Analysis: Where the Gubernatorial Election Stands, Part 1
First of two parts
The candidate filing deadline is just hours away. The Democratic candidates have selected their running mates — with the exception, as of this writing, of Krishanti Vignarajah. The Democrats’ top prey, Gov. Lawrence J. Hogan (R), who has tried to appear above the political fray, acknowledged last week that the campaign is coming.
So what’s the state of the Maryland gubernatorial election?
President Trump: How big a factor in Maryland?
Polling released by Goucher College last week suggests it’s mostly status quo. Hogan remains wildly popular, though his “re-elect” numbers are less stellar and secure.
“Don’t know” has an overwhelming lead in the Democratic primary – in the poll, almost half of Democratic voters were undecided about the seven candidates. This means that the primary contest, at least in theory, is wide open.
But with the primary now just four months away, the race appears to be at an inflection point.
Part of the reason the Democratic race appears so fluid is that most of the candidates aren’t very well known. And no one has done much yet to break out from the pack.
All of the candidates have been critical of Hogan, and they have sought to remind voters that the governor belongs to the same political party as President Trump. At a candidate forum in Baltimore this weekend, the seven leading Democrats were polite to each other and each pledged enthusiastically to support the eventual nominee.
Yet there’s evidence that the gloves may soon be coming off.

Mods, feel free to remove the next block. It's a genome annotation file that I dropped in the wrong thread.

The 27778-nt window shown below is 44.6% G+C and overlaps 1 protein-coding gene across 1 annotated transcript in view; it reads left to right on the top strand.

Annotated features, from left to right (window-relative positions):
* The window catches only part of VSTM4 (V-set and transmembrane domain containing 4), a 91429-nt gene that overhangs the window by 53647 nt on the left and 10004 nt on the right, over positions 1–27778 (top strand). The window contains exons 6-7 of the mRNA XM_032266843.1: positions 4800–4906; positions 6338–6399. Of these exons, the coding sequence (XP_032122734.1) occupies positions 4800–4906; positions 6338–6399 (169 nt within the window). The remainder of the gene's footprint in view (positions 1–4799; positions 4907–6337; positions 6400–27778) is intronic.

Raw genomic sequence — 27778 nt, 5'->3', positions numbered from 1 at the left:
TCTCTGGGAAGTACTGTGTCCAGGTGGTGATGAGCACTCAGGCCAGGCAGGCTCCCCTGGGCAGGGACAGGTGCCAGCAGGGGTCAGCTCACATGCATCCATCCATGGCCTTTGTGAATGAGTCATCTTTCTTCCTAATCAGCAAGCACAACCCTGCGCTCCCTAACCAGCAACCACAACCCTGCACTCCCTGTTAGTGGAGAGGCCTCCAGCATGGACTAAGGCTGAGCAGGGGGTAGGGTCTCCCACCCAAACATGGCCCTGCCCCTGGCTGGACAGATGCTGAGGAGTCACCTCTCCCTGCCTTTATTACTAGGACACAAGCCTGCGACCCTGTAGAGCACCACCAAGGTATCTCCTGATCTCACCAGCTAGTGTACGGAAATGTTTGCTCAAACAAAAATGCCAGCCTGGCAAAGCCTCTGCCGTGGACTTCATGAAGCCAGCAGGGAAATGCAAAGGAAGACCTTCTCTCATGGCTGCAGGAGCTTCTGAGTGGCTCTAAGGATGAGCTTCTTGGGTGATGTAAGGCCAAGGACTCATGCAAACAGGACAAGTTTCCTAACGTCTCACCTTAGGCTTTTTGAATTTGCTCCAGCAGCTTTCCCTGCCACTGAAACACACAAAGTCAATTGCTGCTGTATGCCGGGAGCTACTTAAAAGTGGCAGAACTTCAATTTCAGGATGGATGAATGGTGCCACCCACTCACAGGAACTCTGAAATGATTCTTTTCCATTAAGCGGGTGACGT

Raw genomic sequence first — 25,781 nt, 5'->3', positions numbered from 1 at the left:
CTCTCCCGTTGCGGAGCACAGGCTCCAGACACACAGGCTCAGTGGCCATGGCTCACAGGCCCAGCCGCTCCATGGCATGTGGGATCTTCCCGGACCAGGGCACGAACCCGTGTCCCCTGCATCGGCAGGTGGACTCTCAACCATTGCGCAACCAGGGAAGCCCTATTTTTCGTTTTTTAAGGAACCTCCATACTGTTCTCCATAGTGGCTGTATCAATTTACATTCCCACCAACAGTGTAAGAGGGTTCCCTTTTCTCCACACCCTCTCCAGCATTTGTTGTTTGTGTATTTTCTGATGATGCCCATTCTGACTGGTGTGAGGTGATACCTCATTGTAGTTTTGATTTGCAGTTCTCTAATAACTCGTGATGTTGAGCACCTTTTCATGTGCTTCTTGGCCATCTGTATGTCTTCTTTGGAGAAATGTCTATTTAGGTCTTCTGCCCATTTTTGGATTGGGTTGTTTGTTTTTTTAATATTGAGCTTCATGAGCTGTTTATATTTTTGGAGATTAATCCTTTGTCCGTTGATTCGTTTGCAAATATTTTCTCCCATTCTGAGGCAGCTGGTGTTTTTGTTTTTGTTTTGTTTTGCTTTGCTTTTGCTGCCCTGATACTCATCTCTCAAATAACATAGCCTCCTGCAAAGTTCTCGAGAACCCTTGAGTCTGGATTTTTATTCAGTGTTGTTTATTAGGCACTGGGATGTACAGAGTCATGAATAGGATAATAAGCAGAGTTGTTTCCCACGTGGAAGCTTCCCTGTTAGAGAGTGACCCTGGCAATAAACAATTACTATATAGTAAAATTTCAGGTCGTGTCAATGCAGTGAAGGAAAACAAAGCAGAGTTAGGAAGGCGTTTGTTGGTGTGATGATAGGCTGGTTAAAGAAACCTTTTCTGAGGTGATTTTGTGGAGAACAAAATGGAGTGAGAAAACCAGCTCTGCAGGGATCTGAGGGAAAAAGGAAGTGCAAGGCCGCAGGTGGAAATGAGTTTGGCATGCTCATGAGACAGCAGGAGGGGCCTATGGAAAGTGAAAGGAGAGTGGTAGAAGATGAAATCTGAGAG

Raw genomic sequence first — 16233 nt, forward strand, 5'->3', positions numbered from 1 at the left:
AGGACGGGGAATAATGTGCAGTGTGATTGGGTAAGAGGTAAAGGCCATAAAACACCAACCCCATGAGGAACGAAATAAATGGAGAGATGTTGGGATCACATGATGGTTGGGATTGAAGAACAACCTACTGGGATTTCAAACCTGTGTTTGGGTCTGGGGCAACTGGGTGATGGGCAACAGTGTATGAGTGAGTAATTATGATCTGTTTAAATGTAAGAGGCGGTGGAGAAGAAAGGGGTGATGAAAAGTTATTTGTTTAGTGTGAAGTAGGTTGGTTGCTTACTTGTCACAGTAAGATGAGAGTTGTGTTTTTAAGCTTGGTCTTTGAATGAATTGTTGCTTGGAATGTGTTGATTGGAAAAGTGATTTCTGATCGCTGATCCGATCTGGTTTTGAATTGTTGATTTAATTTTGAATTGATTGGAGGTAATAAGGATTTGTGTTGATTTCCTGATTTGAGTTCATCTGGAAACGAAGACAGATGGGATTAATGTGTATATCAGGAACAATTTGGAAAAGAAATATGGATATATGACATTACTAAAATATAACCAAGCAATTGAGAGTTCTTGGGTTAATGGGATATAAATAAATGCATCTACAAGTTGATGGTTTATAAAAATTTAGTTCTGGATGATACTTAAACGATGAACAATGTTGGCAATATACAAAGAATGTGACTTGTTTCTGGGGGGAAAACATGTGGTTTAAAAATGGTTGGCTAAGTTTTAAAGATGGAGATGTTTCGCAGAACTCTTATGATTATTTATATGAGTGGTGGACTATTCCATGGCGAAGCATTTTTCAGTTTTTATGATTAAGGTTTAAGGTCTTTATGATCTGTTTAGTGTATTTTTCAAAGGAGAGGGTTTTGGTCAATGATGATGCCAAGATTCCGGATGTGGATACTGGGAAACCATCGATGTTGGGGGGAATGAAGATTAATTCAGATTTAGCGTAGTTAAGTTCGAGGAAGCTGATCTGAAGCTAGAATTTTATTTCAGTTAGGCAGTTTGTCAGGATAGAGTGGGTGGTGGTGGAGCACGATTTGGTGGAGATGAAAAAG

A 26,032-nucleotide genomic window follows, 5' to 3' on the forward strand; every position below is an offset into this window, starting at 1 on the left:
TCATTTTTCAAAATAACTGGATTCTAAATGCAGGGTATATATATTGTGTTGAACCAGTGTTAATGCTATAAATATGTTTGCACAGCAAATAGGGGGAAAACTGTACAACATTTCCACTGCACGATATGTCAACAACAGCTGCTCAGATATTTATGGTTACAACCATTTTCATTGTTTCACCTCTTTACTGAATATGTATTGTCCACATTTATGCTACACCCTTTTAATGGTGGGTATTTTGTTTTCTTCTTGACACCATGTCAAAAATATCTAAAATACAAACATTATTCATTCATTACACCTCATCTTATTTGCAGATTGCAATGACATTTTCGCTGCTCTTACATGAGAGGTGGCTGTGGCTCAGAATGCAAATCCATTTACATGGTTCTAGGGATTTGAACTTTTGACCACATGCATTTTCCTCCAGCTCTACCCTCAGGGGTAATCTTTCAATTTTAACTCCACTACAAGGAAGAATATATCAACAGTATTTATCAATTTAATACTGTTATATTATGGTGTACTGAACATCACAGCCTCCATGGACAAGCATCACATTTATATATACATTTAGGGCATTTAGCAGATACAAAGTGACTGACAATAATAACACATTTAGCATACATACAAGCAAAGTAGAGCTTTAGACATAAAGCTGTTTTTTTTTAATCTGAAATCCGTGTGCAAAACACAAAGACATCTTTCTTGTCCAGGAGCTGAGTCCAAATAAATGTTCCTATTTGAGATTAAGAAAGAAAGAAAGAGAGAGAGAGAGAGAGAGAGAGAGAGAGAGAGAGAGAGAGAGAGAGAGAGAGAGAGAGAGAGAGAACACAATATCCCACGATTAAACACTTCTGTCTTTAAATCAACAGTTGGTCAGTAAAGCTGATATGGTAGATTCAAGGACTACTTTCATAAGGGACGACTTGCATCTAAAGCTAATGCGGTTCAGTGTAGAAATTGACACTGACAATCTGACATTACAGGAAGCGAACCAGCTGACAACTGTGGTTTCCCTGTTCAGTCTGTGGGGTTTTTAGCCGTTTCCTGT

Last week, Maryland Working Families, a labor-affiliated group, pointedly reminded the world that it was supporting former NAACP president Benjamin L. Jealous in the Democratic primary – even though another candidate, Baltimore County Executive Kevin B. Kamenetz, had just selected a former Working Families official, Valerie Ervin, to be his running mate. It thanked Ervin for her service to the cause, but said it was “doubling down” on Jealous.
And the long knives are definitely out for Prince George’s County Executive Rushern L. Baker III, who leads the Democratic gubernatorial field among the candidates.
The Prince George’s County Education Association last week took a “no confidence” vote targeting Baker, the county school board he appointed, and school leadership in the wake of the scandal in which educators have been accused of inflating high school students’ test scores. The union is asking the General Assembly to restore the fully elected school board, which was dismantled by state law in 2013.
“The current structure gives all the power to only a few people – and takes away the voice of the educators, students and community members,” said PGCEA President Theresa Mitchell Dudley. “We’re tired of the way things are going, and we’re ready to do something about it.”